James Grant (finance)

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James Grant
Born 1946 (age 67–68)
United States
Alma mater Indiana University
Occupation Writer, publisher
Spouse(s) Patricia Kavanagh

James Grant (born 1946)[1] is an American writer and publisher. The founder of Grant's Interest Rate Observer, a twice-monthly journal of the financial markets, he is the author of Money of the Mind (1992), The Trouble with Prosperity (1996), John Adams: Party of One (2005), Mr. Speaker: The Life and Times of Thomas B. Reed, the Man Who Broke the Filibuster (2011), and The Forgotten Depression (2014) among other works.

Personal life[edit]

Grant served as a Navy Gunner's mate, graduated from Indiana University, and received a master's degree in International relations from Columbia University.[2]

He is married to Patricia Kavanagh, M.D., a neurologist, and lives in Brooklyn Heights, Brooklyn. They have four children.[3]

Journalism[edit]

He began his journalistic career at the Baltimore Sun in 1972 and joined the staff of Barron's in 1975. He founded Grant's in 1983.[2] Success was some time in coming. "A critic complained that Money of the Mind, my . . . history of American finance, was like an account of the interstate highway system written from the point of view of the accidents," Grant wrote in Minding Mr. Market (1993). "The same might be said, both fairly and unfairly, of Grant's. Where most observers of the 1980s emphasized the rewards, we dwelled mainly on the risks. In the junk bond, in the reckless patterns of bank lending, in the dementia of Japanese finance, in the riot of the Treasury's borrowing, we saw not the bull markets of today but the comeuppance of tomorrow."[4]

However, the publication's signature skepticism served it, and its readers, better in the 2000s. Mr. Market Miscalculates (2008), a collection of Grant's articles published over the preceding 10 years, elicited an appreciative review in the Financial Times. "If Grant could see what was happening this clearly," wrote John Authors of the staff of the FT, "and warn of it in a well-circulated publication, how did the world's financial regulators fail to avert the crisis before it became deadly, and how did the rest of us continue to make the irrational investing decisions that make Mr. Market behave the way he does?"[5]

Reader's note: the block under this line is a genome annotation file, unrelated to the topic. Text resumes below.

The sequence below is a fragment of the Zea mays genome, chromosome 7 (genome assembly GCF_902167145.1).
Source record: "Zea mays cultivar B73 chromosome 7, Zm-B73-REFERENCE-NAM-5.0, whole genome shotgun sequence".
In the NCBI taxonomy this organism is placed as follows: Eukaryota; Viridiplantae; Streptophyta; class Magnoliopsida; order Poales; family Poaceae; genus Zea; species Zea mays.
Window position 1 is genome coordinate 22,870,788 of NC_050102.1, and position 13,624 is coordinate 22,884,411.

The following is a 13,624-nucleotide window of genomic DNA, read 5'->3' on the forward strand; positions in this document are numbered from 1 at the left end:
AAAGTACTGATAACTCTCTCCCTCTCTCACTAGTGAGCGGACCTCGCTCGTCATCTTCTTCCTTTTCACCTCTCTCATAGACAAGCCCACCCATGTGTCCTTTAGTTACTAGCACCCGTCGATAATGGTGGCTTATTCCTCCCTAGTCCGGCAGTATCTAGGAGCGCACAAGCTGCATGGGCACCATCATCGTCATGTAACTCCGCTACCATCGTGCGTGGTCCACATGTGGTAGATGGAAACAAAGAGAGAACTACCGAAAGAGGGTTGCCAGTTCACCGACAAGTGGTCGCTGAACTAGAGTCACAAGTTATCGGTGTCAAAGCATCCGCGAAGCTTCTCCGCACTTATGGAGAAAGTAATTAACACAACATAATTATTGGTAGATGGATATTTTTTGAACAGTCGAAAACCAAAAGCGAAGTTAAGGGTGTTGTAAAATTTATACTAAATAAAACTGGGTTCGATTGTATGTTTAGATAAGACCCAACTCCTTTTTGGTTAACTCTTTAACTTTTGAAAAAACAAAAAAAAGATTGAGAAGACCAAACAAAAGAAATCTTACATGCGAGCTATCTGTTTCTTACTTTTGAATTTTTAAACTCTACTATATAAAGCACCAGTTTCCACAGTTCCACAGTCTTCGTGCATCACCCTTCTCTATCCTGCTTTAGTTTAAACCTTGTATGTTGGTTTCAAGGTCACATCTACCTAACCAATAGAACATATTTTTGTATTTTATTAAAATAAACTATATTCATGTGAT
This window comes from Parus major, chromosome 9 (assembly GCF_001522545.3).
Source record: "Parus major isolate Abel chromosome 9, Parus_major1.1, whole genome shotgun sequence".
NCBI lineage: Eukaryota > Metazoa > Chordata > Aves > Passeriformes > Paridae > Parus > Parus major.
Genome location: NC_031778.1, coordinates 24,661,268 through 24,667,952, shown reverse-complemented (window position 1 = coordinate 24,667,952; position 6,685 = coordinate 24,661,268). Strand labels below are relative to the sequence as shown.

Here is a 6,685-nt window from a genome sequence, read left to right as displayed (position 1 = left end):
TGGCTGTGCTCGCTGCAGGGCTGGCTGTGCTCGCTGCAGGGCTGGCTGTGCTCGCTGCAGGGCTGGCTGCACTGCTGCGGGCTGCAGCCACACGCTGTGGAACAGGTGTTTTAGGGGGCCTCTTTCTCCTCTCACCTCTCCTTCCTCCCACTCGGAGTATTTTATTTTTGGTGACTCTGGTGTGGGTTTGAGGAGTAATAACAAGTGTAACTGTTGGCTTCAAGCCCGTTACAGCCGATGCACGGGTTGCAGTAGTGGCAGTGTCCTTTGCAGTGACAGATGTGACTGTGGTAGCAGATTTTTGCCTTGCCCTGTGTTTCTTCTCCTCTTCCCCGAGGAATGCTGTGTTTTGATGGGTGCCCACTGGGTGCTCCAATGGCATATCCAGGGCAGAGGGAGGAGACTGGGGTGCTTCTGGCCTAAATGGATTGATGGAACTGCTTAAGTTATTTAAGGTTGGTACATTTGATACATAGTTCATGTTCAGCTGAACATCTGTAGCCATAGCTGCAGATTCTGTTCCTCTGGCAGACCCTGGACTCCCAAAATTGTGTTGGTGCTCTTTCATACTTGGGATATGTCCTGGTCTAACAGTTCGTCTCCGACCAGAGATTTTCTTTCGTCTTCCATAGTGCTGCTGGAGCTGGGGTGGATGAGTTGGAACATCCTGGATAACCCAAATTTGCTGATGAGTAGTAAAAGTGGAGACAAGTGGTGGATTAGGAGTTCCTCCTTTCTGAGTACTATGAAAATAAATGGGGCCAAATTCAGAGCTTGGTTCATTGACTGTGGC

2012 election[edit]

Ron Paul named Grant as his likely candidate for Chairman of the Federal Reserve to replace Ben Bernanke whose term expired in 2014.[6]

Bibliography[edit]

  • 1983: Bernard M. Baruch: The Adventures of a Wall Street Legend
  • 1992: Money of the Mind
  • 1993: Minding Mr. Market
  • 1996: The Trouble with Prosperity: A Contrarian's Tale of Boom, Bust, and Speculation
  • 2005: John Adams: Party of One[7]
  • 2008: Mr. Market Miscalculates: The Bubble Years and Beyond
  • 2011: Mr. Speaker!: The Life and Times of Thomas B. Reed The Man Who Broke the Filibuster[8]
  • 2014: The Forgotten Depression

References[edit]

  1. ^ American Book Publishing Record, Volume 44, R.R. Bowker Company. Bowker., 1995. Pg. 300 provides a birth date of 1946 under the book record for Minding Mr. Market.
  2. ^ a b "About James Grant". Grant's Interest Rate Observer. Retrieved August 21, 2011. 
  3. ^ "Patricia Kavanagh, M.D.". Retrieved August 21, 2011. 
  4. ^ Grant, James (1993). Minding Mr. Market : ten years on Wall Street with Grant's interest rate observer (1st ed. ed.). New York: Farrar Straus Giroux. pp. xiii. ISBN 0-374-16601-3. 
  5. ^ Authers, John (November 24, 2008). "Profit from the Prophesies of Doom". The Financial Times. Retrieved August 21, 2011. 
  6. ^ Baier, Brett (October 26, 2011). Special Report Online: Ron Paul (Television production). Fox News. Retrieved October 27, 2011. He's an Austrian economist, he has experience on Wall Street, he's brilliant, he's a good historian, he would quit printing money. 
  7. ^ Rollyson, Carl (March 9, 2005). "Biography as Sheer Narrative Force". The New York Sun. 
  8. ^ "Nonfiction Review". Publisher's Weekly. Retrieved March 24, 2011. 

External links[edit]